Putting Dow 25,000 in Perspective - "Is This Time Different?"
A milestone occurred this week with Dow Jones Industrial Average closing above 25,000 for the first time. An important distinction is needed in that as the Dow Jones Industrial Average moves higher, the percentage of growth can be obscured. When the Dow was at 10,000, a 1000 point rise equaled a 10% gain. At 20,000, a 1000 point rise equaled a 5% gain. At 25,000, it is a 4% gain. This is something to keep in perspective.
Another distinction is that 25,000 is simply a nice round number to focus upon and provide a milestone to reflect on the almost 9 year old bull market which began at the depths of the mortgage crisis. Now, in saying Dow 25,000 is simply a round number, we do not discount the psychology of investors to make decisions based upon this milestone. We recognize that the market is very extended.
Much has been written about the length of this bull market and the historical comparisons of the length of past bull markets is used to express concern that we must be nearing the end. We have successfully managed our clients through several periods when a common phrase was “this time it’s different”. The bull market of the 1990’s tech boom and the bear market of the 2008 mortgage crisis to name just two. So, the question remains: “Is this time different?”. Our answer is “every market cycle is different but we never ignore history and precedent”.
This bull market certainly has unique features as it is a recovery from one of the most historic market events in history, the 2008 mortgage meltdown and was nurtured by one of the most artificial Fed interest rate environments ever experienced. In reviewing the past 9 years, it took 4 years, March 2009 to March 2013, just to reach the previous market high set in 2007. The 2 years from March 2013 to January 2015 enjoyed an extended rise but stalled for almost 2 years from January 2015 to November 2016 when it began this most enjoyable ride. This is roughly 6 years that could be viewed through a different lens.
The markets tend to move in flocks or herds, following the lead sheep whose movements over time form patterns or trends. Today the lead sheep are the very largest Wall Street firms and pension plans. While the early public markets were controlled by human emotion based on the analysis of markets and economies, our markets are now controlled by massive computer algorithms and these computer algorithms that are looking for patterns of trading are programed by emotional humans. We believe in utilizing both fundamental research and technical analysis and overall we are comfortable with current fundamental corporate financial health, earnings growth and economic policy, while mindful of areas that can alter the market landscape. Now we are looking more towards the technical analysis, for historic patterns utilizing tools that seem very technical, including stochastics, Bollinger bands, convergence/divergence and one of my favorites, Fibonacci Retracements. Fibonacci sequence theory dates back more than 2,500 years, and while Fibonacci numbers are more precise, the bottom line is that an extended rise in the market can expect a retracement or reversal in the market ascent with a decline of approximately one-third of the rise and potentially one- half of the rise before resuming the market advance. This “step back” is a normal and healthy part of investing in the markets.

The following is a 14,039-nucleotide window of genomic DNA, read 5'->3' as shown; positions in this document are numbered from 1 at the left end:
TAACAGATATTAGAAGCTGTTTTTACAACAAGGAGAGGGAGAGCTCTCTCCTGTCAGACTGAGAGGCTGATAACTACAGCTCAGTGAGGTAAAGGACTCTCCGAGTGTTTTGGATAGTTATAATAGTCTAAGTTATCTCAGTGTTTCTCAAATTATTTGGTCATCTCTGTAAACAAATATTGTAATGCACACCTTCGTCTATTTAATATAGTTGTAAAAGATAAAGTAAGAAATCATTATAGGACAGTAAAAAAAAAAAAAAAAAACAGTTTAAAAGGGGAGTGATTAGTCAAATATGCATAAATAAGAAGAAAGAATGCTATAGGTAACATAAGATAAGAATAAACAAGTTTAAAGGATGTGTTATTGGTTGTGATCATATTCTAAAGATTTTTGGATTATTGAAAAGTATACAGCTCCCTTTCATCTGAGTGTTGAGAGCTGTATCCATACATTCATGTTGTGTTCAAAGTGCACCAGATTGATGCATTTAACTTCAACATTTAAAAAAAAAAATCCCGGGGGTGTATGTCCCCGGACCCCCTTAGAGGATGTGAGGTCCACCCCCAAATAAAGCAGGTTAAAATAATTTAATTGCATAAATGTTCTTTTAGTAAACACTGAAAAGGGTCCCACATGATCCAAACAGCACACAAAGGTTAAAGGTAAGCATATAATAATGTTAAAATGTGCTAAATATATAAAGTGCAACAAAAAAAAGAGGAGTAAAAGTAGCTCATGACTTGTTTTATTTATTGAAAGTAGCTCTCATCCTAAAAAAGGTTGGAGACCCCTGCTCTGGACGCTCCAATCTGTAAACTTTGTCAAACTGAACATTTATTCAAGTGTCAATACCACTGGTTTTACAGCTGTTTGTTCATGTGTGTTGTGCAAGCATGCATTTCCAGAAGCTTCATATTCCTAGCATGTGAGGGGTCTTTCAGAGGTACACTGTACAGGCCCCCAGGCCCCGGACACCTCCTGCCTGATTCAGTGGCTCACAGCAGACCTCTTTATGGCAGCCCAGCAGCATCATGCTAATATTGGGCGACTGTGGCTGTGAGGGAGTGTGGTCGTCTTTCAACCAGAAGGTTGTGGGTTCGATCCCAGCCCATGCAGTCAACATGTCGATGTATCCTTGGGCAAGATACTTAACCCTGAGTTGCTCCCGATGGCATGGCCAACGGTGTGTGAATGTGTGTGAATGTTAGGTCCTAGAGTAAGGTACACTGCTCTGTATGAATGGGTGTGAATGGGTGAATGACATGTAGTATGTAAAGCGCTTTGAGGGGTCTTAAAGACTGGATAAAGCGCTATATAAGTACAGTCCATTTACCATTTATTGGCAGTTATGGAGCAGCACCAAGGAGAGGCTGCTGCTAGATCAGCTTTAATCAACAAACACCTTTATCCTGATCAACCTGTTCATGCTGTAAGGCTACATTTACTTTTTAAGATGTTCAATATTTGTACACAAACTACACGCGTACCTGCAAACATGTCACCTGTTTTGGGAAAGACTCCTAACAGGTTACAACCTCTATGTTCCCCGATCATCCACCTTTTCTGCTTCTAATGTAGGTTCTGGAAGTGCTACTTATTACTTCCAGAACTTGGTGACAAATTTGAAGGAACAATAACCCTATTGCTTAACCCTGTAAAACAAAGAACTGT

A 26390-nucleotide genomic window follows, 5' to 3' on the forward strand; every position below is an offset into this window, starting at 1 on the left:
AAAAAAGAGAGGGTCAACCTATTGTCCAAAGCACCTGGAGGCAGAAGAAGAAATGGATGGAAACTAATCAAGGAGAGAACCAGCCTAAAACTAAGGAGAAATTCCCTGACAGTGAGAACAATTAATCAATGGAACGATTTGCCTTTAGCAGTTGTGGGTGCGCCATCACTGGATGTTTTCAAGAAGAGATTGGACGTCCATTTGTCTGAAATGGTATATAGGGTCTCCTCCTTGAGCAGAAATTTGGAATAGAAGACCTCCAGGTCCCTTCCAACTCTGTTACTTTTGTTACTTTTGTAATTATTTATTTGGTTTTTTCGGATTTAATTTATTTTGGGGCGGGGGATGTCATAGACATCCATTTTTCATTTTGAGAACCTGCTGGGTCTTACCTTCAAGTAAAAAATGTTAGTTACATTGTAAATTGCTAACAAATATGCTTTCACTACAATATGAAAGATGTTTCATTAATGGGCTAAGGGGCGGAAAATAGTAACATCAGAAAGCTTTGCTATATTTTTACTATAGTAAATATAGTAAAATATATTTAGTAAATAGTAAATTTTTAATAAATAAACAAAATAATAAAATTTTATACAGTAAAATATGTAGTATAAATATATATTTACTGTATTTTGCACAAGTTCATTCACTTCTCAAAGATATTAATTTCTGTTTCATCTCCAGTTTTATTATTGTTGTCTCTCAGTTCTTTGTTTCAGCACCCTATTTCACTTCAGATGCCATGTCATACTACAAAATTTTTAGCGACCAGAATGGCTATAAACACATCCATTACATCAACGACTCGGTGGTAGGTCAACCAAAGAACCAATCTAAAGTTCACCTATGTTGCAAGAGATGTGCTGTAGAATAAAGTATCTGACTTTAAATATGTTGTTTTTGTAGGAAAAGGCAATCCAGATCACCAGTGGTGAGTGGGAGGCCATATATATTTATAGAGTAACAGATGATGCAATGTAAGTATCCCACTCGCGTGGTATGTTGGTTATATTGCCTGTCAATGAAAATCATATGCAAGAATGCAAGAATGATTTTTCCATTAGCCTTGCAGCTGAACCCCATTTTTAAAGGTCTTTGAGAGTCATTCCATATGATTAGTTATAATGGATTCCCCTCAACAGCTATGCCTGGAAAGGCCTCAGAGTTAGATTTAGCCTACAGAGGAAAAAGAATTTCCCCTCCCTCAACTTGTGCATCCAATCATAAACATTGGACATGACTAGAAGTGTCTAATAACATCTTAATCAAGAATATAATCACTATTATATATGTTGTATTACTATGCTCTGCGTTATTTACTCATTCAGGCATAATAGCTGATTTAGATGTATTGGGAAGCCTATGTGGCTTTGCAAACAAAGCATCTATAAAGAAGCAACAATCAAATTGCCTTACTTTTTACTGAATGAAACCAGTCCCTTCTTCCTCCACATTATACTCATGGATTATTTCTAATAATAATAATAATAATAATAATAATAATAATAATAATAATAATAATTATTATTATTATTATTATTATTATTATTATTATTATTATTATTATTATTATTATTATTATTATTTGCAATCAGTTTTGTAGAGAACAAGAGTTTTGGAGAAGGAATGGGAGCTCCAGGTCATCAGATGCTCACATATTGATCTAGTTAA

To counterbalance, we maintain a solid asset allocation, let our strong positions ride the crest of the market and rebalance as needed, and not on an arbitrary calendar date, that so many brokers use to rebalance.
Another common question in a bull market: “Is the market overvalued?” Yes. The market will always get overvalued in a bull market, this is why market pullbacks are called “corrections”. They allow market valuations to better line up with stock prices.
• A correction or pullback of roughly 1750 points or around 7% would not be unexpected or a concern.
• A correction or pullback of 2600 points or roughly 10% is possible as well.
• A short term dip even lower would not be a surprise but this would certainly trigger more serious evaluation.
• The unknown of “Headline Risk” will always be the trigger for a more serious correction. We make evaluations based on what we know and can reasonably expect. Major news out of Washington, N. Korea, the Mid-East, terrorism and other financial markets will certainly be catalysts for both short and long-term market reversal’s.
• The recent tax reform will support the markets – this is significant and we will be writing more about this in our next comment.
• Included in the tax reform was the repatriation of corporate profits from overseas.
This means that trillions of dollars that U.S. companies held in cash overseas because of our high tax rates will bring those dollars back to the U.S. This is very good when used to build factories and invest in U.S. workers and infrastructure however the corporate use of these funds to repurchase company stock will inflate stock prices and we have real concerns about the long-term effect of stock buy-backs. Again, more to come in future comments.
Warren Buffet said that “investors are fearful when they should be greedy and greedy when they should be fearful.” We continue to believe in a well-balanced long-term portfolio and do not get caught up in chasing the market. We are participating quite well in this market run but again recall the tech boom and bust, the mortgage crisis of 2008 and many other market events in-between. Our primary goal is to be proper stewards of your investments for the long run.
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